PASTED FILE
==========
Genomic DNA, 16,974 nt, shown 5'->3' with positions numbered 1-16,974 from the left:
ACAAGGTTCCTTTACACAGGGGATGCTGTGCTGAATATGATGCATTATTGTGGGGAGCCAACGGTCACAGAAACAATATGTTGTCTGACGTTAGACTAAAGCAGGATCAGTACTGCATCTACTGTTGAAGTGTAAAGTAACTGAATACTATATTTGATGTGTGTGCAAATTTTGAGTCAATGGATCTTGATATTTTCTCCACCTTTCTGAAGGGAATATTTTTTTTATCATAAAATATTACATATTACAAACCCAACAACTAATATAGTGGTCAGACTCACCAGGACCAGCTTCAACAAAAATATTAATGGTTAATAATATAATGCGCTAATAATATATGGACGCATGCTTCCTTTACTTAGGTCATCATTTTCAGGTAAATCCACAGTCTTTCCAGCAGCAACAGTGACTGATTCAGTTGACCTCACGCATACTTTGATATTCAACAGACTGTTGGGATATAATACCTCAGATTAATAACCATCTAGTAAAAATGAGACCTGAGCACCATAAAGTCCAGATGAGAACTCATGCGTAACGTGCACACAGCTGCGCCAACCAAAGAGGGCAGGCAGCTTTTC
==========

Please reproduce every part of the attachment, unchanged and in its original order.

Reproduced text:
Genomic DNA, 16,974 nt, shown 5'->3' with positions numbered 1-16,974 from the left:
ACAAGGTTCCTTTACACAGGGGATGCTGTGCTGAATATGATGCATTATTGTGGGGAGCCAACGGTCACAGAAACAATATGTTGTCTGACGTTAGACTAAAGCAGGATCAGTACTGCATCTACTGTTGAAGTGTAAAGTAACTGAATACTATATTTGATGTGTGTGCAAATTTTGAGTCAATGGATCTTGATATTTTCTCCACCTTTCTGAAGGGAATATTTTTTTTATCATAAAATATTACATATTACAAACCCAACAACTAATATAGTGGTCAGACTCACCAGGACCAGCTTCAACAAAAATATTAATGGTTAATAATATAATGCGCTAATAATATATGGACGCATGCTTCCTTTACTTAGGTCATCATTTTCAGGTAAATCCACAGTCTTTCCAGCAGCAACAGTGACTGATTCAGTTGACCTCACGCATACTTTGATATTCAACAGACTGTTGGGATATAATACCTCAGATTAATAACCATCTAGTAAAAATGAGACCTGAGCACCATAAAGTCCAGATGAGAACTCATGCGTAACGTGCACACAGCTGCGCCAACCAAAGAGGGCAGGCAGCTTTTC